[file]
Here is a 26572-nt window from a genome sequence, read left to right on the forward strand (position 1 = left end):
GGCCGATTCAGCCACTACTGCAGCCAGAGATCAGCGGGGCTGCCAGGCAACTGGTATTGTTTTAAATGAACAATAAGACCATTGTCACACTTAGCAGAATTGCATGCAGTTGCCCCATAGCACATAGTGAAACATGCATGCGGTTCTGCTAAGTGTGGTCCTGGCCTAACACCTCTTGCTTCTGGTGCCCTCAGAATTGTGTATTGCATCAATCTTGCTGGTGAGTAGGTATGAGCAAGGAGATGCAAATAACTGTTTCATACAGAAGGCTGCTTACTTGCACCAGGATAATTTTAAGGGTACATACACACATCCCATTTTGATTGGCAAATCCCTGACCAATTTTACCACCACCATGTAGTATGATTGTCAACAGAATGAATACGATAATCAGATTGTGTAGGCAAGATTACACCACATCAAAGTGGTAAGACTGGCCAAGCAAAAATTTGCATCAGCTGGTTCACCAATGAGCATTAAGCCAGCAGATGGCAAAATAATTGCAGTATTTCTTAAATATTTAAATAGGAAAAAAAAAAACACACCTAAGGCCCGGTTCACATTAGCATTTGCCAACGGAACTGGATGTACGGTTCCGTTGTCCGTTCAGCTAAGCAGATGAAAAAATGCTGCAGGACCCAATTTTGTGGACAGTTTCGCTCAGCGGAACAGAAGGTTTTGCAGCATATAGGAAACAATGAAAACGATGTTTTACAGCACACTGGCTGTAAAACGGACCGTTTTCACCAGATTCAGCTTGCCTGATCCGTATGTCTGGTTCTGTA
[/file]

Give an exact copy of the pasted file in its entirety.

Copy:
Here is a 26572-nt window from a genome sequence, read left to right on the forward strand (position 1 = left end):
GGCCGATTCAGCCACTACTGCAGCCAGAGATCAGCGGGGCTGCCAGGCAACTGGTATTGTTTTAAATGAACAATAAGACCATTGTCACACTTAGCAGAATTGCATGCAGTTGCCCCATAGCACATAGTGAAACATGCATGCGGTTCTGCTAAGTGTGGTCCTGGCCTAACACCTCTTGCTTCTGGTGCCCTCAGAATTGTGTATTGCATCAATCTTGCTGGTGAGTAGGTATGAGCAAGGAGATGCAAATAACTGTTTCATACAGAAGGCTGCTTACTTGCACCAGGATAATTTTAAGGGTACATACACACATCCCATTTTGATTGGCAAATCCCTGACCAATTTTACCACCACCATGTAGTATGATTGTCAACAGAATGAATACGATAATCAGATTGTGTAGGCAAGATTACACCACATCAAAGTGGTAAGACTGGCCAAGCAAAAATTTGCATCAGCTGGTTCACCAATGAGCATTAAGCCAGCAGATGGCAAAATAATTGCAGTATTTCTTAAATATTTAAATAGGAAAAAAAAAAACACACCTAAGGCCCGGTTCACATTAGCATTTGCCAACGGAACTGGATGTACGGTTCCGTTGTCCGTTCAGCTAAGCAGATGAAAAAATGCTGCAGGACCCAATTTTGTGGACAGTTTCGCTCAGCGGAACAGAAGGTTTTGCAGCATATAGGAAACAATGAAAACGATGTTTTACAGCACACTGGCTGTAAAACGGACCGTTTTCACCAGATTCAGCTTGCCTGATCCGTATGTCTGGTTCTGTA